The second revolves around those that research, develop, market and produce pharmaceutical and biotechnology products.

We spent roughly $8.3 trillion on the industry in 2020, with an increase of 6% expected in 2021, taking the estimated spend to $8.8 trillion. While this is an area many feel more money should be spent on, some longstanding industry challenges, like changing government regulations and rising costs of healthcare globally, are putting pressure on government budgets.

One of the key themes in the sector that could help with this is innovation. Advancements in technology could eventually lead to more accessible and efficient healthcare worldwide.

We witnessed this as companies researched, developed, and produced vaccines in record time and helped other parts of the industry to function, despite lockdown restrictions. This technology can also apply to future drug or vaccine work too.

The pandemic accelerated the adoption of some digital health services. This included tele-medicine, which allowed people to apply for prescriptions, attend check-ups and receive diagnoses online. Diagnostic tool improvements mean hospitals can identify some illnesses earlier. This is not only good for patient care and recovery prospects, but also for hospitals in being able to reduce costly late-stage procedures and potential admissions.

What are some of the challenges?

There are still plenty of longstanding challenges ahead for the healthcare sector.

Innovation has the potential to reduce costs eventually, but it could make healthcare more expensive in the short term. Spending will also increase as the population gets older. A person over 80 is likely to be five to seven times more expensive to public healthcare than someone in their 30’s.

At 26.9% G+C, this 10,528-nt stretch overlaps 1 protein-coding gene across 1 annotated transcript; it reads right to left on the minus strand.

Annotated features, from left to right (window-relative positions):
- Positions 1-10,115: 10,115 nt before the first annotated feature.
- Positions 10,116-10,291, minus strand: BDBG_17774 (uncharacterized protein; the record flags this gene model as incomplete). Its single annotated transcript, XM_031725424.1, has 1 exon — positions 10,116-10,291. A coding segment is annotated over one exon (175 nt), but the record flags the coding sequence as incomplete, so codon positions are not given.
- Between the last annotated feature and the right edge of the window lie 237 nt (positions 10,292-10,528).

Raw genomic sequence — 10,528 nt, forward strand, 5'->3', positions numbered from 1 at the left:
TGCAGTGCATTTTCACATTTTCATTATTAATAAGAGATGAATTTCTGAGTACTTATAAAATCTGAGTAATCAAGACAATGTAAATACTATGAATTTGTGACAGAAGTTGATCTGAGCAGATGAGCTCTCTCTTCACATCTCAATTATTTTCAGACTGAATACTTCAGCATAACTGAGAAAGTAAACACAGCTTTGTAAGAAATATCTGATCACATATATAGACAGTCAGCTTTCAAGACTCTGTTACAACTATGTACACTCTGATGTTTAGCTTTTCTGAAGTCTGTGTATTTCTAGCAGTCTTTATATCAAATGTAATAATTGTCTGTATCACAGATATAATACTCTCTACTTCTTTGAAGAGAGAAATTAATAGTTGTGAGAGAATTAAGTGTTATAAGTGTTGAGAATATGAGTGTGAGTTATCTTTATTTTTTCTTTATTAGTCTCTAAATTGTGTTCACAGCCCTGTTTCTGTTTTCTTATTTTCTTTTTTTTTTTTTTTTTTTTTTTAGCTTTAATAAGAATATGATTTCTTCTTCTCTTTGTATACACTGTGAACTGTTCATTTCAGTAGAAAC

Rising interest rates have also suppressed gains for growth stocks, including those in the healthcare sector. It punishes stocks that are expected to grow a lot in the future, like emerging biotechnology companies. That’s because the present value of their future profits is worth less today.

The need for healthcare is growing and the pent-up demand in the form of waiting lists on the back of the pandemic could fuel demand for healthcare companies for years to come. We’ve already seen a number of companies list their shares on the stock market over the last few years and governments will continue to spend more on streamlining the industry.

Investment ideas for investing in healthcare

These areas could offer some exciting opportunities for investors. But it’s important not to get carried away just because there’s exciting technology and new drugs being discovered.

Healthcare companies can be at the mercy of changing government regulation. Large investments in technology or drug research could fall at the last hurdle.

One way to invest in healthcare is through a fund or investment trust. These can either be run by specialist managers or as part of a more diversified fund or investment trust which invests in healthcare companies.

Investing in funds and investment trusts isn't right for everyone. Investors should only invest if the investment’s objectives are aligned with their own, and there's a specific need for the type of investment being made. Investors should understand the specific risks before they invest, and make sure any new investment forms part of a diversified portfolio. Investments will rise and fall in value, and in a specialist sector investors should expect a bumpier ride, you could get back less than you invest.

Here’s a closer look at three healthcare investment ideas.

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Important notes

This article isn’t personal advice. If you’re not sure whether an investment is right for you please seek advice. If you choose to invest the value of your investment will rise and fall, so you could get back less than you put in.